The modest word which inspired this post is “rigmarole.” My child-recollection adds an extra syllable, an “a.” Ri-ga-ma-role . . . now there’s a word to evoke memories from many years ago. Ah, and a further internet search reveals my mom wasn’t mispronouncing the word, she was simply using a variant.

She used the word in its primary context. Elaborate or lengthy procedures. Actually, it is through the second meaning of the word that I encountered it this morning. It is also defined as “confused, incoherent, foolish or meaningless talk.”

It’s in this context—referring to useless jargon—that C.S. Lewis describes the crippling effect of rigamarole. He writes:

“Stone walls cannot a prison make

Half so secure as rigmarole.”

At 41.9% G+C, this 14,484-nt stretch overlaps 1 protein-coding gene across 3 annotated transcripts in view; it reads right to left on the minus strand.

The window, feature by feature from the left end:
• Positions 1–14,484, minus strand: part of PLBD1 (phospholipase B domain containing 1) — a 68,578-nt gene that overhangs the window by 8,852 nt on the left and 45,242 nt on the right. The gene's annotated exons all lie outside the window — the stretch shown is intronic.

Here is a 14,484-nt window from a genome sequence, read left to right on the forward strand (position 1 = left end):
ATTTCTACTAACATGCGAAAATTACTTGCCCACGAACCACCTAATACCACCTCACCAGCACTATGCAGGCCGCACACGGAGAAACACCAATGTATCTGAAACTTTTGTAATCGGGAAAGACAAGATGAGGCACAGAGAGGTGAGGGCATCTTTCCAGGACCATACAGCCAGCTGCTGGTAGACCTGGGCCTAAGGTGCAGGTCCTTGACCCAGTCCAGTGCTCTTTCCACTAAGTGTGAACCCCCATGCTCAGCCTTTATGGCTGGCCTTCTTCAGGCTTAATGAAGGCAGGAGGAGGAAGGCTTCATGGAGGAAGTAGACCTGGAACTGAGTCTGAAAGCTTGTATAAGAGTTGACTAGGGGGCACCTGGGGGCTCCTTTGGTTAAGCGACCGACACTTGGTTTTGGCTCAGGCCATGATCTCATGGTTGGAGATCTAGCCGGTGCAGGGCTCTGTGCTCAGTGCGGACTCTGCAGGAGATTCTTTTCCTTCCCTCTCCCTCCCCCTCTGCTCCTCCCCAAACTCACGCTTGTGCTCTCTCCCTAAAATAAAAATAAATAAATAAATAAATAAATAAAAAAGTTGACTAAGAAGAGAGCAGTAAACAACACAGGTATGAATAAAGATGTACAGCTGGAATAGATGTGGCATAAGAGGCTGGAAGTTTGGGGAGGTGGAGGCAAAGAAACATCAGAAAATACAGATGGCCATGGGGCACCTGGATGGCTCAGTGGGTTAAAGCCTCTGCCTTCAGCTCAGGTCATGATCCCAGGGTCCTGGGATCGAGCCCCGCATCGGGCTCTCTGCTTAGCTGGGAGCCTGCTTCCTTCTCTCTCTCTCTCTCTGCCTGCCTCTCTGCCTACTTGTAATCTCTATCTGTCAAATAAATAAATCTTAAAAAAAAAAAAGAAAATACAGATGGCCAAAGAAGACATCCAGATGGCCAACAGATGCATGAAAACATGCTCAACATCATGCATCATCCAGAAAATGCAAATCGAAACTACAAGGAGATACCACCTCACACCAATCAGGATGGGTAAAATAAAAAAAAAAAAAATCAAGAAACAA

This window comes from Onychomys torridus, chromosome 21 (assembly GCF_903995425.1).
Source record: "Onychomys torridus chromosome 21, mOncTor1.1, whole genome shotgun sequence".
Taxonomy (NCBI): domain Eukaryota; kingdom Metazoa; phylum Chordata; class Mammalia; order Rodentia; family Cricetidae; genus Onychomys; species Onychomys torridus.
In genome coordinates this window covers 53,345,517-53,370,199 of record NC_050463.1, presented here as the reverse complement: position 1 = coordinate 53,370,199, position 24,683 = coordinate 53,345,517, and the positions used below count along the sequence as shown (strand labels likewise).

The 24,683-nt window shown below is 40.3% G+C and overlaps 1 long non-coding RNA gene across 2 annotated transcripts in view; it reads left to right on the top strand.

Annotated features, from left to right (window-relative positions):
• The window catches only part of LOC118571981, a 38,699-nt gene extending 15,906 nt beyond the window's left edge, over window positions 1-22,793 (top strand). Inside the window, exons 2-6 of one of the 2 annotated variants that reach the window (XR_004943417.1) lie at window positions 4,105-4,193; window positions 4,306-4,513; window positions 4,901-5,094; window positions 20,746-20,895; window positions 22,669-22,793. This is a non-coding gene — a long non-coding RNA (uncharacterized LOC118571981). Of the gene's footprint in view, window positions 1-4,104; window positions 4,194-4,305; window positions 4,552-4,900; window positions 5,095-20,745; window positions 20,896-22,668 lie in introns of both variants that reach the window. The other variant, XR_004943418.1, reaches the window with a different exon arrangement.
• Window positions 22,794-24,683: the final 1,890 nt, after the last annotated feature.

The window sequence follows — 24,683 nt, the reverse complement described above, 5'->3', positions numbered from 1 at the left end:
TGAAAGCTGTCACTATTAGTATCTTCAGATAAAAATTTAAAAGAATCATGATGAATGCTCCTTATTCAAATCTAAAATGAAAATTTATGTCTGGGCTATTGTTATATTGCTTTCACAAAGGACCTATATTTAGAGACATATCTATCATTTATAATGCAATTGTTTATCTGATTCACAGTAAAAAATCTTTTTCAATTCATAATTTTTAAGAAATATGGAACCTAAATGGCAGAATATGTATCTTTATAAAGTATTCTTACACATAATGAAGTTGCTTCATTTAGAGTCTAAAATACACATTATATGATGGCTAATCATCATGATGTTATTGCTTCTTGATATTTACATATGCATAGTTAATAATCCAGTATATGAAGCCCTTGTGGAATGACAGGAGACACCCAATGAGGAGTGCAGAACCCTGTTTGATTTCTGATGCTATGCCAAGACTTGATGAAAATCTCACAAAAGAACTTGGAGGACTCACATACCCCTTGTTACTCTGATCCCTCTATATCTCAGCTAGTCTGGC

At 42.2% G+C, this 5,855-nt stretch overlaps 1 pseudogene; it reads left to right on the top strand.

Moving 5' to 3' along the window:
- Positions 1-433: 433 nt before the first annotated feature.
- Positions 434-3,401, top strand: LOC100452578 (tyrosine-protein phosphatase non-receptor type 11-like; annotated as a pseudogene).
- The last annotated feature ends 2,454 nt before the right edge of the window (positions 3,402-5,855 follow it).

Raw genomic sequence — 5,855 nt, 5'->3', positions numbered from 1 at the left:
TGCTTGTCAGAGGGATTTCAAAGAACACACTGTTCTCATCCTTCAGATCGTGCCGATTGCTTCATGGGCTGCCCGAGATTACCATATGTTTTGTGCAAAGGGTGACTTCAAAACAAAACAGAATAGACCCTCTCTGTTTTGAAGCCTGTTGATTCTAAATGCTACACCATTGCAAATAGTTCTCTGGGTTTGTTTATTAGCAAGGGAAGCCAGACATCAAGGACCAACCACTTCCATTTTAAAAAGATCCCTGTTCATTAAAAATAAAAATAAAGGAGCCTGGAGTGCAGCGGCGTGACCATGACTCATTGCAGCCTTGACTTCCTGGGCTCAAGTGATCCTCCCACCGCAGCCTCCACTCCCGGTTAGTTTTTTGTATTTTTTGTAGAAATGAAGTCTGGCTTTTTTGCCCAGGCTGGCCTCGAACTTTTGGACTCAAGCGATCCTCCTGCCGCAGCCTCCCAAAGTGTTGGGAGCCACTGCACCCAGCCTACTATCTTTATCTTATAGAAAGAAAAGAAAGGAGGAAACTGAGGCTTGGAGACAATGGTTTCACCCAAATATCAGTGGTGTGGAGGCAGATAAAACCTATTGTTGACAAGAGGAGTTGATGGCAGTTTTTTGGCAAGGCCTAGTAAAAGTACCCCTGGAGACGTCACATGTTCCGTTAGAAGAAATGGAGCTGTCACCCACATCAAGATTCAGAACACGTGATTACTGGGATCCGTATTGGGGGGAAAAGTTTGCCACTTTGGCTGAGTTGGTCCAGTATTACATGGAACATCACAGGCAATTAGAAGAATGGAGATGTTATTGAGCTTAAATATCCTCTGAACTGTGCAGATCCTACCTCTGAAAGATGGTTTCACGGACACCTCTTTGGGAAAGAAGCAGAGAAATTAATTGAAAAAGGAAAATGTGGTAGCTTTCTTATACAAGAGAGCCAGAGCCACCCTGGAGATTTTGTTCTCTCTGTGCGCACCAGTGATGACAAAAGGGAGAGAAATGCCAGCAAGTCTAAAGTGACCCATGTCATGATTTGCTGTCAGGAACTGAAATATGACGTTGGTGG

Thus concludes one of C.S. Lewis’ delightful poems, entitled “The Prudent Jailer.” When I trace the quotation back to its source I encounter a wonderful poem I had never before read. And, ironically, the poem begins with a reference to “nostalgia,” the very sensation Lewis’ word choice evoked in me.

“Always the old nostalgia? Yes

We still remember times before

We had learned to wear the prison dress

Or steel rings rubbed our ankles sore.”

The master Inkling has once again impressed upon me the immense power of words. Rightly chosen words. Well woven together, their symbiosis can be awe-inspiring.

Wielded by the anointed, words can be powerful enough to tear down the stone walls our Jailer uses to imprison us . . . dark walls designed to bar us from the radiant freedom God has created us to enjoy.